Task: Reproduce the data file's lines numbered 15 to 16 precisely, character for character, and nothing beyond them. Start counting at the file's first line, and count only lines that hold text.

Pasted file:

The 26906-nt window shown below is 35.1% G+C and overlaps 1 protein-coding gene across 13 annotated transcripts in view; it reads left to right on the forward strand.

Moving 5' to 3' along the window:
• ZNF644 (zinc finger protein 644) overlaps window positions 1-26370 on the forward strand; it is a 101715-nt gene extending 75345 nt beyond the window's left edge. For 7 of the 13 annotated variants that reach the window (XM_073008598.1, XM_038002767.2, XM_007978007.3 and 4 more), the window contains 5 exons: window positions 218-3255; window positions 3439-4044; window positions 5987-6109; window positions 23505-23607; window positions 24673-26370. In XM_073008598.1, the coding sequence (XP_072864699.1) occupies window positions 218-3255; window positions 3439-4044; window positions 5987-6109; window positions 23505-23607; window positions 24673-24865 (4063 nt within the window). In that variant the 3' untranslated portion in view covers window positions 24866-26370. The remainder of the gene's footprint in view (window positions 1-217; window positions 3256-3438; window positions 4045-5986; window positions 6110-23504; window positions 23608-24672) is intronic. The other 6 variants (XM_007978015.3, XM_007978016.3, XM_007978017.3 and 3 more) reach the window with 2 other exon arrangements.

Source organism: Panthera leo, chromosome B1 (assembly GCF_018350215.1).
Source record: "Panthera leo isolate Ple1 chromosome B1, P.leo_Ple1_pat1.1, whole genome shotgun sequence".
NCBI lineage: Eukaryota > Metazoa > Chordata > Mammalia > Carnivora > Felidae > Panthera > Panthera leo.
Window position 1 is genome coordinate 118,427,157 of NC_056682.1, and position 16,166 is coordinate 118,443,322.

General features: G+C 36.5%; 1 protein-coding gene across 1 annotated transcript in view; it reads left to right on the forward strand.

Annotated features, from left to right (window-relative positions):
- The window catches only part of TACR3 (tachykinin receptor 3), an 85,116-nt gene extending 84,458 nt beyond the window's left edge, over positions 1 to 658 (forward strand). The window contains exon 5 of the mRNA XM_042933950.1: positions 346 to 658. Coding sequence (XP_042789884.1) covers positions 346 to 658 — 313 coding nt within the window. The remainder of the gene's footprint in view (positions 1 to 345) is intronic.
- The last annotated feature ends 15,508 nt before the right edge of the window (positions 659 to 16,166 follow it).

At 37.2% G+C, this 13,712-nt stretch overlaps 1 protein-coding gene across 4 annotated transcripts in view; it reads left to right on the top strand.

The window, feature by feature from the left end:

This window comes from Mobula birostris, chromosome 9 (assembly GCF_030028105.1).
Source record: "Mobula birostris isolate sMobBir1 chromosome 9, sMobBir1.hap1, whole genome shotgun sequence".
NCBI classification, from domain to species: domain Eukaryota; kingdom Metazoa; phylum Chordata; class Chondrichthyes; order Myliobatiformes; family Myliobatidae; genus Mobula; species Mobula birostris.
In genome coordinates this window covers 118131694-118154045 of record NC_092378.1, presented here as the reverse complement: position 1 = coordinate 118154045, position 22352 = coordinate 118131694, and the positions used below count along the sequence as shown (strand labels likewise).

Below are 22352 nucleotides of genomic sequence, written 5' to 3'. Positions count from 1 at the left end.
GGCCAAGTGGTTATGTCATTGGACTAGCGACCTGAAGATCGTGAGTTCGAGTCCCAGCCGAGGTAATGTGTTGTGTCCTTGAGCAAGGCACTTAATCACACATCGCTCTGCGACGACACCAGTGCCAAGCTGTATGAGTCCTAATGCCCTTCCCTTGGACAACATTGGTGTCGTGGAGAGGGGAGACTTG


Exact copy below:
Source record: "Mobula birostris isolate sMobBir1 chromosome 9, sMobBir1.hap1, whole genome shotgun sequence".
NCBI classification, from domain to species: domain Eukaryota; kingdom Metazoa; phylum Chordata; class Chondrichthyes; order Myliobatiformes; family Myliobatidae; genus Mobula; species Mobula birostris.